[time-nuts] 9390 GPS RX

Ed Palmer ed_palmer at sasktel.net
Thu May 30 12:11:25 EDT 2013

On 5/30/2013 1:24 AM, Mark C. Stephens wrote:
> Ed, et al,
> I was just cleaning up the workbench and this gave me time to reflect of the FRK repair.
> I'd just like to say thanks for your help and Guidance Ed, without it, I probably would have got there in the end but I would have not been as aware of why and how I fixed it.
> What I mean is, I learnt a great deal about how the Rubidium works AND I learnt that sometimes patience is the best recourse when dealing with very accurate timing instruments AND I made some very cool friends!

You're very welcome, Mark.  Glad I could help.

> With that mess out of the way, I realised, heck, I haven't fixed the PSU in the 9390 yet!
> So, Ed, what do you know about "Convertor Concepts INC." 28volt switch mode PSU used in the 9390? ;)
> So far, I have found the Triac was blown, but I don't have the schematic for the PSU.
> The construction although acceptable and tidy is a bit "Ghetto" compared to modern day switch modes I have worked on.
> Mind you, there is a lot more room in there and you can actually get in there and fix things without having to remove heat sinks and separate boards.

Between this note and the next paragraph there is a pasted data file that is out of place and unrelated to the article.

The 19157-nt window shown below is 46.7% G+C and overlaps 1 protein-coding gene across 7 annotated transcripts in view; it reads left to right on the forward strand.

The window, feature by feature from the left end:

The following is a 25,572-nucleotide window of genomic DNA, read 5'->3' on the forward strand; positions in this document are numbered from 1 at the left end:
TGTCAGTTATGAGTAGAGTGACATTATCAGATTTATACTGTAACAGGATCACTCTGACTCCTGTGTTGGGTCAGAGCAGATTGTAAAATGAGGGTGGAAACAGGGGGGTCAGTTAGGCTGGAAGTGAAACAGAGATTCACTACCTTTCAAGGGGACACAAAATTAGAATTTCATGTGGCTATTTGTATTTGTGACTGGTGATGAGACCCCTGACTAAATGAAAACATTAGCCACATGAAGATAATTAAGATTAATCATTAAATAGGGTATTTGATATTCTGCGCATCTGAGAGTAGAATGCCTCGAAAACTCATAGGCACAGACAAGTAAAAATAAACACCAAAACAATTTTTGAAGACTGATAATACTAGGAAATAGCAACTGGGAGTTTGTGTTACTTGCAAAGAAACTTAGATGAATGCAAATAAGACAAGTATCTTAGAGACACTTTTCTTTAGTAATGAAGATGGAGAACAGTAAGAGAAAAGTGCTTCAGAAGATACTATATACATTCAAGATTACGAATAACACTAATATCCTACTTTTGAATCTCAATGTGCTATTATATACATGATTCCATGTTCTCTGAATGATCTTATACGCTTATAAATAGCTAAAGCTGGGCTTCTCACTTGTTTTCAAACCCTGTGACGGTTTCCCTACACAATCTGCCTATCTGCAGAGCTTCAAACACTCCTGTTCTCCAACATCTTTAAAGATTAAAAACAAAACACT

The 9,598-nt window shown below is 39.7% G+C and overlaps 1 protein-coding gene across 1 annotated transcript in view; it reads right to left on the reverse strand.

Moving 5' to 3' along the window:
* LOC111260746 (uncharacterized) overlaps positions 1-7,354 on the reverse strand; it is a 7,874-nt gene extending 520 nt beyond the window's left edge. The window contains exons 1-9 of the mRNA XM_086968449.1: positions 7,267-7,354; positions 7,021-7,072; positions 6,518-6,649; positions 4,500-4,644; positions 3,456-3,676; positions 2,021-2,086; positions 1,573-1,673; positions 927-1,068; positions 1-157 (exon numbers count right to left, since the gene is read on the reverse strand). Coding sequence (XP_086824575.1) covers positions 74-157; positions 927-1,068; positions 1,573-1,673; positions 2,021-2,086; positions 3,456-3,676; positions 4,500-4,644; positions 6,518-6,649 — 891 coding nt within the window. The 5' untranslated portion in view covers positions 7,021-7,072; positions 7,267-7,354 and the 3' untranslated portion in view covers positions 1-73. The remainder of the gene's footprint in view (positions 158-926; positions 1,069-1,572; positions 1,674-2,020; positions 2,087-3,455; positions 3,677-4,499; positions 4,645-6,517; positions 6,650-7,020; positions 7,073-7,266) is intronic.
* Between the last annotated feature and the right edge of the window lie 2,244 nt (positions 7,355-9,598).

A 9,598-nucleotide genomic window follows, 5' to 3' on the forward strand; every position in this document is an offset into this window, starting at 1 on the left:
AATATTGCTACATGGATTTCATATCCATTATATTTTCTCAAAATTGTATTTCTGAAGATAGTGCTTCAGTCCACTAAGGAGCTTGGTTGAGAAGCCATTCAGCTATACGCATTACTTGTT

> However, I am toying with the idea of replacing it with one of those new high efficiency / low noise supplies.

It was using a Triac as the switching device?  Are you sure?  That would 
mean it was switching at line frequency.  I've seen that on old high 
power supplies, but not on low power units.  Either that was a very 
unusual choice or they had some particular reason for choosing a supply 
like that.  Maybe they needed higher efficiency, but couldn't tolerate 
the noise level or noise frequency of a standard switching supply.

Fixing a switching power supply without a schematic is more luck than 
skill, at least for me.  If I had to fix one, the first thing I'd do is 
draw out the schematic.  That would help to trace from the blown device 
and locate other dead components.  But using a replacement power supply 
looks really attractive.  Keep in mind that noise from a switching 
supply can degrade the phase noise of a precision oscillator, but this 
might not matter if you're using it for time & frequency.  It could be a 
problem if you wanted to multiply the output frequency for RF purposes.


> I suppose I should just put the 9390 on the bench and hook it up to a bench supply and watch it for a while.
> Then again, I am also admiring the view - I can actually see the surface of the bench for a change - no mat of cables obscuring it!
> I guess it's only right I should at least attempt to fix the original PSU, if even just to keep the old 'gal just like new.
> And it is in lovely condition! I'd say it spent its working life in a nice clean room.
> BR,
> -marki

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